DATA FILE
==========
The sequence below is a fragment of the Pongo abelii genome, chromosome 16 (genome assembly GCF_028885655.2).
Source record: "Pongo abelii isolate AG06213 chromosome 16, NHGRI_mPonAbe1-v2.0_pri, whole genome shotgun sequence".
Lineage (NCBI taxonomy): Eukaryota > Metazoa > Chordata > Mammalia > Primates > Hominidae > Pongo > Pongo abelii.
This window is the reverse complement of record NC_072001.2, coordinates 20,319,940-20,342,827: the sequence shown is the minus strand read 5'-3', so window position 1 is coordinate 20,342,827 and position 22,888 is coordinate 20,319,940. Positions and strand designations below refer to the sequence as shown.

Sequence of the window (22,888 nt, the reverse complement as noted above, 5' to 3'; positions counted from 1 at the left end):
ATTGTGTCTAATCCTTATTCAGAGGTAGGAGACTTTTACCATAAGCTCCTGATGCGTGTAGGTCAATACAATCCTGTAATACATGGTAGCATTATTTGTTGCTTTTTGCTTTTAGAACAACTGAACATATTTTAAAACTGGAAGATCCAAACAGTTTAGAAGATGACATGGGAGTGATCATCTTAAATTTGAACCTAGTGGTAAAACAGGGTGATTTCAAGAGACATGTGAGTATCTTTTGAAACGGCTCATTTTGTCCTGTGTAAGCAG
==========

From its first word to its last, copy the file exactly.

The sequence below is a fragment of the Pongo abelii genome, chromosome 16 (genome assembly GCF_028885655.2).
Source record: "Pongo abelii isolate AG06213 chromosome 16, NHGRI_mPonAbe1-v2.0_pri, whole genome shotgun sequence".
Lineage (NCBI taxonomy): Eukaryota > Metazoa > Chordata > Mammalia > Primates > Hominidae > Pongo > Pongo abelii.
This window is the reverse complement of record NC_072001.2, coordinates 20,319,940-20,342,827: the sequence shown is the minus strand read 5'-3', so window position 1 is coordinate 20,342,827 and position 22,888 is coordinate 20,319,940. Positions and strand designations below refer to the sequence as shown.

Sequence of the window (22,888 nt, the reverse complement as noted above, 5' to 3'; positions counted from 1 at the left end):
ATTGTGTCTAATCCTTATTCAGAGGTAGGAGACTTTTACCATAAGCTCCTGATGCGTGTAGGTCAATACAATCCTGTAATACATGGTAGCATTATTTGTTGCTTTTTGCTTTTAGAACAACTGAACATATTTTAAAACTGGAAGATCCAAACAGTTTAGAAGATGACATGGGAGTGATCATCTTAAATTTGAACCTAGTGGTAAAACAGGGTGATTTCAAGAGACATGTGAGTATCTTTTGAAACGGCTCATTTTGTCCTGTGTAAGCAG